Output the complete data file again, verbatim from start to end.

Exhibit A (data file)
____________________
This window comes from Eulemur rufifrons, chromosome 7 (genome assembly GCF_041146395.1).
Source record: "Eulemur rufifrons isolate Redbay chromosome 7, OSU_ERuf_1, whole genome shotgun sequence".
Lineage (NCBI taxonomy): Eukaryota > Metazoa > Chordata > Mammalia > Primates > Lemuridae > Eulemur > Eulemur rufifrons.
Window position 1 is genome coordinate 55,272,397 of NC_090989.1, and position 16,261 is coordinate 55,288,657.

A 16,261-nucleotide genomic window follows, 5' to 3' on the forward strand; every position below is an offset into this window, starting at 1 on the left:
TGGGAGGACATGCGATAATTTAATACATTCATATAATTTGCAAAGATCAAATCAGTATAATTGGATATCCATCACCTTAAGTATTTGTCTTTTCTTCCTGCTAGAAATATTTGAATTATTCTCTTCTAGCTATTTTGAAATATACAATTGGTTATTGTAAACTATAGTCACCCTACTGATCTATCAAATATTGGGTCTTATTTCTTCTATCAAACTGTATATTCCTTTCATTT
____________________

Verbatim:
This window comes from Eulemur rufifrons, chromosome 7 (genome assembly GCF_041146395.1).
Source record: "Eulemur rufifrons isolate Redbay chromosome 7, OSU_ERuf_1, whole genome shotgun sequence".
Lineage (NCBI taxonomy): Eukaryota > Metazoa > Chordata > Mammalia > Primates > Lemuridae > Eulemur > Eulemur rufifrons.
Window position 1 is genome coordinate 55,272,397 of NC_090989.1, and position 16,261 is coordinate 55,288,657.

A 16,261-nucleotide genomic window follows, 5' to 3' on the forward strand; every position below is an offset into this window, starting at 1 on the left:
TGGGAGGACATGCGATAATTTAATACATTCATATAATTTGCAAAGATCAAATCAGTATAATTGGATATCCATCACCTTAAGTATTTGTCTTTTCTTCCTGCTAGAAATATTTGAATTATTCTCTTCTAGCTATTTTGAAATATACAATTGGTTATTGTAAACTATAGTCACCCTACTGATCTATCAAATATTGGGTCTTATTTCTTCTATCAAACTGTATATTCCTTTCATTT